I'm happy to do it. I want to do it. I must admit, though, I am not always faithful to do it. However, it is another thing to be told what to ask God for in the situation. And while I'm questioning our accepted methods of requesting prayer, I've got to ask, why do we seem to make it our goal to get as many people as possible praying toward our predetermined positive outcome? Praying for a Miracle? I suppose I really began to think about these things during the season in which we were caring for our daughter, Hope, who was born with a fatal genetic disorder. So how were praying for Hope? Not Meaningless or Random If we really believe that God is purposeful in suffering, that our suffering is not meaningless or random, shouldn't that affect how we pray about the suffering in our lives and in the lives of others? What would happen if we allowed Scripture to provide the outcomes we prayed toward?

What Is Prayer? Lions and Levels of Narrative. My husband and I have been together enjoying the Bible reading schedule presented in Don Carson's For the Love of God. It's one of those good plans that takes you through the whole of Scripture. It's also a great way for us to connect with each other around the Word, in the midst of much other individual work, and whether together or apart. We recommend the daily email, which lists the readings and offers Carson's pithy comments on one of the four passages for the day.

Along with the Word itself, of course, a short word from Carson often makes you start the day sitting up a little straighter! Recently we came to 1 Kings 13. We've certainly read this narrative before, but this time its strangeness struck. The Lazy Level You can't help but notice the lion in 1 Kings 13 and wonder what it's doing there in the road . . . which might bring to mind a cross reference or two. The Moralistic Level 1 Kings 13 is about required obedience to God, the lack of it, and the consequences of that lack. Dying To Live – Tullian Tchividjian. We Christians have a remarkable tendency to focus almost exclusively on the fruit of the problem. We do this as parents with our children, pastors with our parishioners, husbands with wives and wives with husbands.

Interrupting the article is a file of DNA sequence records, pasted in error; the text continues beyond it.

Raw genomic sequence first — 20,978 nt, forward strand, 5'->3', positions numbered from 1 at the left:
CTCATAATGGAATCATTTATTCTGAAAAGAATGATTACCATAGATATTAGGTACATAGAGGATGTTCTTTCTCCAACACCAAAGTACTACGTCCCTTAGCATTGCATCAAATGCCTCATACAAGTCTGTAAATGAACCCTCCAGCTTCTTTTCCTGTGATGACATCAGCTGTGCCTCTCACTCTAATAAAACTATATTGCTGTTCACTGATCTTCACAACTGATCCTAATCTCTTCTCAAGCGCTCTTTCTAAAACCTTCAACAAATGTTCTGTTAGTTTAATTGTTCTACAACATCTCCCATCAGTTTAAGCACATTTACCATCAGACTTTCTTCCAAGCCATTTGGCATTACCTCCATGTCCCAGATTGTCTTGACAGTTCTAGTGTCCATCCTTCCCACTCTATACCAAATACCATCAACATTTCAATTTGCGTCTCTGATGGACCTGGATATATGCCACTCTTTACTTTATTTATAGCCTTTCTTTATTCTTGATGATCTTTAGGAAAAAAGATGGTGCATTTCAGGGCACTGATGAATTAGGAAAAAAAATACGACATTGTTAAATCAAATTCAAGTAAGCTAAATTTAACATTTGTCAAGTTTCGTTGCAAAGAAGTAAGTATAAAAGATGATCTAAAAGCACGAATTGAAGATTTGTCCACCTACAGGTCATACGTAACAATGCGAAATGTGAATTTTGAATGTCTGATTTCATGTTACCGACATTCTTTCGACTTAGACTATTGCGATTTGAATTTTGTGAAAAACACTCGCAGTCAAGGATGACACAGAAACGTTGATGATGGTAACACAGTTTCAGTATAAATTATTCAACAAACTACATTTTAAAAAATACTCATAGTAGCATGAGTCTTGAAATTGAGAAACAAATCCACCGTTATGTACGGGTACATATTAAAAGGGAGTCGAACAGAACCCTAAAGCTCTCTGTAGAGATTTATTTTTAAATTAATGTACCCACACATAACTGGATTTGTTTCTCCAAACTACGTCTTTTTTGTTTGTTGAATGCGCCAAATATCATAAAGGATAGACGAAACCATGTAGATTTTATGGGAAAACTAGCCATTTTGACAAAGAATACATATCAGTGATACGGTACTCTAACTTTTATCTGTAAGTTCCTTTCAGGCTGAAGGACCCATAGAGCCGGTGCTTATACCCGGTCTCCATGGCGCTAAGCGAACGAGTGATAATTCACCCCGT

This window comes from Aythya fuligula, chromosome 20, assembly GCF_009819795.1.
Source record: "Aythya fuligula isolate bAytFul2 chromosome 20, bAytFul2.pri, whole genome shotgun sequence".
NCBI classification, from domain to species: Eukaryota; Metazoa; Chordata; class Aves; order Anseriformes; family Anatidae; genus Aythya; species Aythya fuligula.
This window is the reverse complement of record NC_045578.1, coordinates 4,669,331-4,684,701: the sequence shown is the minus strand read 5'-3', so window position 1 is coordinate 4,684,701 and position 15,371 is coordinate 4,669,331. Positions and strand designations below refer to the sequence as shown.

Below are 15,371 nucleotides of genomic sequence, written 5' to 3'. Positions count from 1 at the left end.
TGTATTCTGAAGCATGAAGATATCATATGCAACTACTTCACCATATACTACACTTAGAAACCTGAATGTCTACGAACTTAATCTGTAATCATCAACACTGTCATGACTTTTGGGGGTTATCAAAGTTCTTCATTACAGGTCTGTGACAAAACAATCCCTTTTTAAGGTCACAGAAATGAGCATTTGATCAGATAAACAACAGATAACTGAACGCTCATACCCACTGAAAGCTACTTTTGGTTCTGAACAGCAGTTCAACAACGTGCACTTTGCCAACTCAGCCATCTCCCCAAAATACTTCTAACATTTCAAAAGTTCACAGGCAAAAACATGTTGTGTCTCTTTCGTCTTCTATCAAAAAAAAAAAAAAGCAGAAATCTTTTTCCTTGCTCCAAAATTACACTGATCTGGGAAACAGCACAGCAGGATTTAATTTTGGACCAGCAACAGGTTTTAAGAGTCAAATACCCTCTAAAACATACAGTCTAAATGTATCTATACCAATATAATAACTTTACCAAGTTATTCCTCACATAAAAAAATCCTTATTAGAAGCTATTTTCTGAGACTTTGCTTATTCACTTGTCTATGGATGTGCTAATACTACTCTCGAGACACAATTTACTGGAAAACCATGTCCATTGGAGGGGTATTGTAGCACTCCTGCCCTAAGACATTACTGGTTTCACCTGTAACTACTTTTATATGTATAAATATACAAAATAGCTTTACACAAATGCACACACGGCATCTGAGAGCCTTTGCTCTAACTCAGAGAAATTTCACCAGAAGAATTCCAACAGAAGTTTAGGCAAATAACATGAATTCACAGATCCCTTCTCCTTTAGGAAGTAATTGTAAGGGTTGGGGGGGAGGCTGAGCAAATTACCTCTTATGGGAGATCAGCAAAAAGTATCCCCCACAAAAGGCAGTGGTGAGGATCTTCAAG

We do this with ourselves. Others do it with us. Like Job’s “friend”, Eliaphaz, we often draw simplistic conclusions about life, ourselves, and others based exclusively on what we see ( Job 4:8 ). The gospel, on the other hand, always addresses the root of the problem. And the root of the problem is not bad behavior. Harold Senkbeil rightly identifies our real enemy: death. “This looks good”, she thought to herself. “My husband and I will be like God Himself,” she reflected. The serpent made sense: it would be much better to know both good and evil than to know only good. “Here, have some.” “This is good stuff. All sinful behavior can be traced back to the death that happened in Eden. It is certainly true that sinful lives are out of adjustment.

Speaking God's Language -